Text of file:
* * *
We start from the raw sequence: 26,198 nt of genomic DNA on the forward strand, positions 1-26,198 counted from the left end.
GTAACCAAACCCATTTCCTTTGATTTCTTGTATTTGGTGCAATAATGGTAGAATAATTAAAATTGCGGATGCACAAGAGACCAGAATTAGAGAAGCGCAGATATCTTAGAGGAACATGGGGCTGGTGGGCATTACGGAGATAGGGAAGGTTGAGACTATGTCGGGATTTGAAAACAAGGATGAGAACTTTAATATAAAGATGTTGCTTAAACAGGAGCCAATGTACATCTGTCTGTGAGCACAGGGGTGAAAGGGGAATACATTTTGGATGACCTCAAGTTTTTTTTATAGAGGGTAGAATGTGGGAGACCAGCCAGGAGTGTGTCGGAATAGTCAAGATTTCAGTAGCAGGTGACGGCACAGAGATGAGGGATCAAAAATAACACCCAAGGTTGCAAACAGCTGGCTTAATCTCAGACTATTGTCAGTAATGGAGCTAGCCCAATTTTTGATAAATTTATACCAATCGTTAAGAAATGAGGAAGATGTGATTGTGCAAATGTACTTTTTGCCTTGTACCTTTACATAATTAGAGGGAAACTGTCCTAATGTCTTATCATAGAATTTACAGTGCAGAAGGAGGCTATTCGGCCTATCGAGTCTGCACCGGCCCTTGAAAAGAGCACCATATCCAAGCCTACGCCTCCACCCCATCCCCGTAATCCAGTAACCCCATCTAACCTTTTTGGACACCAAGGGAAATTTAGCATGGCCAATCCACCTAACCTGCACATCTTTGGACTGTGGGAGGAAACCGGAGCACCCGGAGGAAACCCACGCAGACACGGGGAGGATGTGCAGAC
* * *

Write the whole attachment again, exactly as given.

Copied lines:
We start from the raw sequence: 26,198 nt of genomic DNA on the forward strand, positions 1-26,198 counted from the left end.
GTAACCAAACCCATTTCCTTTGATTTCTTGTATTTGGTGCAATAATGGTAGAATAATTAAAATTGCGGATGCACAAGAGACCAGAATTAGAGAAGCGCAGATATCTTAGAGGAACATGGGGCTGGTGGGCATTACGGAGATAGGGAAGGTTGAGACTATGTCGGGATTTGAAAACAAGGATGAGAACTTTAATATAAAGATGTTGCTTAAACAGGAGCCAATGTACATCTGTCTGTGAGCACAGGGGTGAAAGGGGAATACATTTTGGATGACCTCAAGTTTTTTTTATAGAGGGTAGAATGTGGGAGACCAGCCAGGAGTGTGTCGGAATAGTCAAGATTTCAGTAGCAGGTGACGGCACAGAGATGAGGGATCAAAAATAACACCCAAGGTTGCAAACAGCTGGCTTAATCTCAGACTATTGTCAGTAATGGAGCTAGCCCAATTTTTGATAAATTTATACCAATCGTTAAGAAATGAGGAAGATGTGATTGTGCAAATGTACTTTTTGCCTTGTACCTTTACATAATTAGAGGGAAACTGTCCTAATGTCTTATCATAGAATTTACAGTGCAGAAGGAGGCTATTCGGCCTATCGAGTCTGCACCGGCCCTTGAAAAGAGCACCATATCCAAGCCTACGCCTCCACCCCATCCCCGTAATCCAGTAACCCCATCTAACCTTTTTGGACACCAAGGGAAATTTAGCATGGCCAATCCACCTAACCTGCACATCTTTGGACTGTGGGAGGAAACCGGAGCACCCGGAGGAAACCCACGCAGACACGGGGAGGATGTGCAGAC